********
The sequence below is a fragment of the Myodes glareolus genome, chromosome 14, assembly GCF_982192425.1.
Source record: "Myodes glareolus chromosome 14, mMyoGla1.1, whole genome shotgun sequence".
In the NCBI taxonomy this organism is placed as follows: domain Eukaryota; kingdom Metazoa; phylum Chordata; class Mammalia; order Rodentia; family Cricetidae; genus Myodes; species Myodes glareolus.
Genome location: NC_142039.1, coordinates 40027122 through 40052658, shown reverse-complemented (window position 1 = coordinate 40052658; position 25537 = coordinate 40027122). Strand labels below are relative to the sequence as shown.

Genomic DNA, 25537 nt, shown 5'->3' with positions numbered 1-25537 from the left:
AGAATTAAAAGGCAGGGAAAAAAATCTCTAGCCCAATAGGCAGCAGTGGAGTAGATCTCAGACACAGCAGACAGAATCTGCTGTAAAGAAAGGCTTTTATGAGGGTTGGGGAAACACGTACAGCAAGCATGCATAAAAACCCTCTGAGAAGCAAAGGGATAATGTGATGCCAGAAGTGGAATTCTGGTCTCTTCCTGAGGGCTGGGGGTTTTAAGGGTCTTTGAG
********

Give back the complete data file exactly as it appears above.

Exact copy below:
The sequence below is a fragment of the Myodes glareolus genome, chromosome 14, assembly GCF_982192425.1.
Source record: "Myodes glareolus chromosome 14, mMyoGla1.1, whole genome shotgun sequence".
In the NCBI taxonomy this organism is placed as follows: domain Eukaryota; kingdom Metazoa; phylum Chordata; class Mammalia; order Rodentia; family Cricetidae; genus Myodes; species Myodes glareolus.
Genome location: NC_142039.1, coordinates 40027122 through 40052658, shown reverse-complemented (window position 1 = coordinate 40052658; position 25537 = coordinate 40027122). Strand labels below are relative to the sequence as shown.

Genomic DNA, 25537 nt, shown 5'->3' with positions numbered 1-25537 from the left:
AGAATTAAAAGGCAGGGAAAAAAATCTCTAGCCCAATAGGCAGCAGTGGAGTAGATCTCAGACACAGCAGACAGAATCTGCTGTAAAGAAAGGCTTTTATGAGGGTTGGGGAAACACGTACAGCAAGCATGCATAAAAACCCTCTGAGAAGCAAAGGGATAATGTGATGCCAGAAGTGGAATTCTGGTCTCTTCCTGAGGGCTGGGGGTTTTAAGGGTCTTTGAG